In a post titled, Friends Don’t Let Friends Mix Say’s Law with Money, David Beckworth of Macro and other Musings quotes the great Leland Yeager:
The catch is this: while an excess supply of some things necessarily mean an excess demand for others, those other things may, unhappily, be money. If so, depression in some industries no longer entails boom in others…
[T]the quantity of money people desire to hold does not always just equal the quantity they possess. Equality of the two is an equilibrium condition, not an identity. Only in… monetary equilibrium are they equal. Only then are the total value of goods and labor supplied and demanded equal, so that a deficient demand for some kinds entails and excess demand for others.
Say’s law overlooks monetary disequilibrium. If people on the whole are trying to add more money to their total cash balances than is being added to the total money stock (or are trying to maintain their cash balances when the money stock is shrinking), they are trying to sell more goods and labor than are being bought. If people on the whole are unwilling to add as much money to their total cash balances as is being added to the total money stock (or are trying to reduce their cash balances when the money stock is not shrinking), they are trying to buy more goods and labor than are being offered.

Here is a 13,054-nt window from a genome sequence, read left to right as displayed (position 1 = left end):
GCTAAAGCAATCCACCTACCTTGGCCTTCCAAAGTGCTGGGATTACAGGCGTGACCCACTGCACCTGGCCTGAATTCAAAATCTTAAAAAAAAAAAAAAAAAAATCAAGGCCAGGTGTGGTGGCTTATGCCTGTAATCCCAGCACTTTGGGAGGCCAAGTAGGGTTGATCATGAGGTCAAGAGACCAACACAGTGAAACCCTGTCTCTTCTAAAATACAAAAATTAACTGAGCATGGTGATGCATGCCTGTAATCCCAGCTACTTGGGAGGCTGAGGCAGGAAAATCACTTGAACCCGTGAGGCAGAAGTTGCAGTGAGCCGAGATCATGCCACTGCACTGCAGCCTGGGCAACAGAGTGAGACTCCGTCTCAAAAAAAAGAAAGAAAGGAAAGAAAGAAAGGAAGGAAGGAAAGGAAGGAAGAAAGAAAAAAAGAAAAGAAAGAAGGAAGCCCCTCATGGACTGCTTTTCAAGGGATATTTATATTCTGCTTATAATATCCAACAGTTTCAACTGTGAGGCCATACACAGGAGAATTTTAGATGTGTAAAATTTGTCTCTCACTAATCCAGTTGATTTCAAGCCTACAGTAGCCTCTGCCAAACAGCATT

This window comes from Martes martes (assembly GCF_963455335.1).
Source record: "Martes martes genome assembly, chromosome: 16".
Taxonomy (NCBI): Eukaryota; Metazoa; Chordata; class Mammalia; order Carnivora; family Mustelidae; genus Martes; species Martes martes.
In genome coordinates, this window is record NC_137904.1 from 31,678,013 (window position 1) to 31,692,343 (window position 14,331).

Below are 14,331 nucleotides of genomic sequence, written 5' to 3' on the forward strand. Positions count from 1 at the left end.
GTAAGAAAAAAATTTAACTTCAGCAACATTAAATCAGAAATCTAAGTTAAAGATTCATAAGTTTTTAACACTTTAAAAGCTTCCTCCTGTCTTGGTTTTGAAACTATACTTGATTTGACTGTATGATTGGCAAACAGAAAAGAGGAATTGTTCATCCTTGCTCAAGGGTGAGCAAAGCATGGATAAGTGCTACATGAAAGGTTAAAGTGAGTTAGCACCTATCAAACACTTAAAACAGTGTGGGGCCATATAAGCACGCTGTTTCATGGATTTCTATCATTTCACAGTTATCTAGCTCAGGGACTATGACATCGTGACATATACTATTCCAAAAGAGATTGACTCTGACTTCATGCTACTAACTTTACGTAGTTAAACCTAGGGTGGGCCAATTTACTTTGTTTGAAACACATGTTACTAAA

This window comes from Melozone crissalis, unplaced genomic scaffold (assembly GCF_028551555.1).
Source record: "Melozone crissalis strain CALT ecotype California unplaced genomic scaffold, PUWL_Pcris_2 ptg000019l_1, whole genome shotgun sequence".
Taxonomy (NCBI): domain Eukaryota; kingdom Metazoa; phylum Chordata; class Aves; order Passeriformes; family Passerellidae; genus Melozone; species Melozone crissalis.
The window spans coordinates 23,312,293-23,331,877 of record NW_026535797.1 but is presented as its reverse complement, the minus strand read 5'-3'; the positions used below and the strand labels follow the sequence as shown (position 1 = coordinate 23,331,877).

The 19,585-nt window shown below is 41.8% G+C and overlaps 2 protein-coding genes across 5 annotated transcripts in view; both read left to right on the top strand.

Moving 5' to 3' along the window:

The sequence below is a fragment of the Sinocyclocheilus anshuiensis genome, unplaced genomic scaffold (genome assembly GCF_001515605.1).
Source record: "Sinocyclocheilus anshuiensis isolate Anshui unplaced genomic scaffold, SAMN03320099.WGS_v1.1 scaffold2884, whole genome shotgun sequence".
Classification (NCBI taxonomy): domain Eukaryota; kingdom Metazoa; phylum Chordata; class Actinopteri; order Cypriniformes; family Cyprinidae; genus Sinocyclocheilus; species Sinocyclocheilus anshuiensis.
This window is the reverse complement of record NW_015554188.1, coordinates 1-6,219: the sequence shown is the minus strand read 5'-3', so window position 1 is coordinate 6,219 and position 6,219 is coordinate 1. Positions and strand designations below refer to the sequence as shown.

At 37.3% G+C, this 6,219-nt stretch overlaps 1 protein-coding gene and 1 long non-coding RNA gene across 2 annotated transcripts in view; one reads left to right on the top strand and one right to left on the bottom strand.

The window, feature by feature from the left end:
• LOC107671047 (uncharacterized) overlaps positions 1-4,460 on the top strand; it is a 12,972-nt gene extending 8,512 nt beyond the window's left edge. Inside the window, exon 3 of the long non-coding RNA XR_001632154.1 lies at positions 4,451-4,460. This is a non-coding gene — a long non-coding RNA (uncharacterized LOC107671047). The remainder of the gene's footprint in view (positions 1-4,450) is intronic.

The most striking characteristic of depression is not overproduction of some things and underproduction of others, but rather, a general “buyers’ market,” in which sellers have special trouble finding people willing to pay more for goods and labor. Even a slight depression shows itself in the price and output statistics of a wide range of consumer-goods and investment-goods industries. Clearly some very general imbalance must exist, involving the one thing–money–traded on all markets. In inflation, an opposite kind of monetary imbalance is even more obvious.
See David’s post if you don’t know the context. David also has an excellent post on using MV=PY to understand current events.